Are we suffering from social media fatigue?

Tired? Sure? Leaving? Not so sure

Lance Ulanoff
Jul 27, 2018 · 4 min read

Facebook is finally feeling the full weight of its actions and inaction over the past 18 months. The dislikes –never truly a thing on Facebook — have finally come home to roost.

The social media company’s Q2 earnings report, which arrived on Thursday, paints a none-too-pretty picture. Overall growth has slowed, and membership even declined a bit in the U.S. The company is still making a ton of money (it had 42% year-over-year growth) but has cautioned investors that, as it shifts development focus away from core services to Stories, monetizing Instagram and WhatsApp, and, especially, improved privacy, revenue could take a hit while costs potentially skyrocket.

A day later, Twitter, which had finally been on a growth roll reported a speed bump of sorts as it lost one million users. More specifically, Twitter lost 1 million users in the U.S. I’m not certain how much of that is to do with Twitter sweeping for bots and clamping down on hate and aggressive trolls. In other words, is it the price Twitter pays for doing the right thing?

It’s still a concerning trend. Maybe we are getting a little tired of social media.

I get that. There are times when the connections found in social media start to feel like shackles, heavy weights dragging me down into darkness. Some nights on Twitter, it feels like a room full of angry people yelling past each other. It’s a frustrating, demoralizing cacophony and I think about stepping away.

And I know Facebook let us down, with lax data protection policies and policing, and a too-late recognition that someplace was using the platform to shape opinion and influence elections.

So, yeah, we’re tired of it. We’re stepping away.

But are we, really?

Right now, I have Twitter and Facebook open on my desktop, spent lunch cruising through dozens of Instagram posts and stories, and did a quick LinkedIn check-in where I found more random people wanting to join my social business network. For all the people desperate to leave the social media pen, there appear to be just as many pressing the gates, hoping to get in.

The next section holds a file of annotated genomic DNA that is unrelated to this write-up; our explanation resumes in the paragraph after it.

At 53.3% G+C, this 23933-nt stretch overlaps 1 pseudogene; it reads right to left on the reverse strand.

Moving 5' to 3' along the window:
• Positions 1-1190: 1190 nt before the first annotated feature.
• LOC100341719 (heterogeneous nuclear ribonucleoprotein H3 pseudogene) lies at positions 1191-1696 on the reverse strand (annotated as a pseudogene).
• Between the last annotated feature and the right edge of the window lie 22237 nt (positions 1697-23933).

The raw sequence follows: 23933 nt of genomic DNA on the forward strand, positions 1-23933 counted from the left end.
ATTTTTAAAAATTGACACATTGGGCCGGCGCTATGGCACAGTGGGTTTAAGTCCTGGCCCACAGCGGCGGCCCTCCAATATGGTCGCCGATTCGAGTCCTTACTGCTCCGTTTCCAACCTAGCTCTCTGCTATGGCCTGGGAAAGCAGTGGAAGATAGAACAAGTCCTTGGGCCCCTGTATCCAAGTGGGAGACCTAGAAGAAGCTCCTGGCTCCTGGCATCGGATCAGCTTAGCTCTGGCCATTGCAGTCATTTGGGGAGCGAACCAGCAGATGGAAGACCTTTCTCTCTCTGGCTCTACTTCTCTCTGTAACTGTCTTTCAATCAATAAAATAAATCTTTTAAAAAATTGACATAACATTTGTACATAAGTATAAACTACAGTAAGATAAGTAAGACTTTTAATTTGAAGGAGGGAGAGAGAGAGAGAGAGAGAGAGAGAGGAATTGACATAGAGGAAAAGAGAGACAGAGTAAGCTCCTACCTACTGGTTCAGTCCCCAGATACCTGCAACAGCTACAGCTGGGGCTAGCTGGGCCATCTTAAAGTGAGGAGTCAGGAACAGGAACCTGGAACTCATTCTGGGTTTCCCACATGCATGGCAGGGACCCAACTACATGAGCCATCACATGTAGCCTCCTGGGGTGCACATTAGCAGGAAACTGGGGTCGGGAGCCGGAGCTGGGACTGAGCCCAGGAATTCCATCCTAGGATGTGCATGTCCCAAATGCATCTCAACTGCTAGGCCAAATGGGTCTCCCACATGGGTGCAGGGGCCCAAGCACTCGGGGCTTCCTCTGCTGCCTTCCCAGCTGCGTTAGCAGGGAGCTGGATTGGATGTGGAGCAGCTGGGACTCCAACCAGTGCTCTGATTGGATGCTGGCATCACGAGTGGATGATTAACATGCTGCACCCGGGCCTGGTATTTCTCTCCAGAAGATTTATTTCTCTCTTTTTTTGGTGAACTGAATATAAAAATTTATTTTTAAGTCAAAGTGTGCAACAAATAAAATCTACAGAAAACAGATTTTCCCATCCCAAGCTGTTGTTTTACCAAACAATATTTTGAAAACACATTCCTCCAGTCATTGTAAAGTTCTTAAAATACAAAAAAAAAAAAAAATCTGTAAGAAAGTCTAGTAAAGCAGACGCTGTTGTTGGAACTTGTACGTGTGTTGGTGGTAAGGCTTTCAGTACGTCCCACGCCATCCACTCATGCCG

When I look around my house, my wife and adult children are no less engaged on social media than they were before the era of social media angst. They’re checking Facebook multiple times a day, adding posts to Instagram and Snapchat, and liking and loving just as many posts as before.

Stepping back a bit, Facebook, Twitter and Instagram appear no less active and populated with fresh takes and ideas. Granted, I’m talking anecdotal evidence. My perception of my social media reality may not be broadly applicable.

I’m not oblivious to all the people who claim to be taking a Twitter break and deleting their Facebook accounts. There’s surely a correlation here between these movements and the latest Facebook and Twitter usage numbers.

But I don’t think it’s the beginning of the end. Not yet at least.

From a business perspective, even with the headwinds Facebook is facing on the shift to detach people a bit from the platform and more attention on developing features, the company is making a lot of money. Is there a deceleration? Yes. Last year advertising revenue grew 47% year-over-year. This year it’s 42%. At least Payments and other Fees grew 23% year over year. Last year it lost 20% year-over-year. Still, if the broader revenue trend continues through next year, Facebook does have a big problem. (Not to mention the trouble it faces in the near term from a class action lawsuit from shareholders who think they were misled about the impact of, among other things, privacy changes. Am I silly to wonder who pays if they win?)

It’s more likely, though that this, the social media malaise, is a temporary situation.

Facebook, you see is not so easily replaced. Those connections billions of people have developed on the social platform over time is one of the reasons they don’t jump ship. It remains, I think, the number one place most families, friends, distant relatives and coworkers share good news, bad news, and random thoughts with their selected groups. I think they’re fully aware that Facebook hasn’t done a great job of protecting their privacy, managing extreme voices and views, and protecting our democracy from fake news and lies. They want it to do better, but I don’t know that most people understand completely or feel strongly enough about Facebook’s role in all of this to walk away.

Similarly, Twitter’s suffered through far worse than this most recent user drop, which could reflect people finally giving up on Twitter and its efforts to become a less trolly, caustic platform.

Yet, I’d say there are far more people who still find tremendous value in President Trump’s favorite platform. It’s still a major news source for me and also provides a fair amount of entertainment, and connection. I would be sad to walk away from the people I’ve met and friends I’ve made on Twitter. I’m sure others feel the same way.

I realize now that social media fatigue doesn’t necessarily lead to social media’s demise. When you tired of something, like running, playing a video game, or a conversation, you do stop, take a break, catch your breath.

That’s what’s happening here. It’s a pause, a breather, before everyone dives back in again and sticks around until they say, once again, I’ve had enough.

Lance Ulanoff

Written by

Tech expert, journalist, social media commentator, amateur cartoonist and robotics fan.

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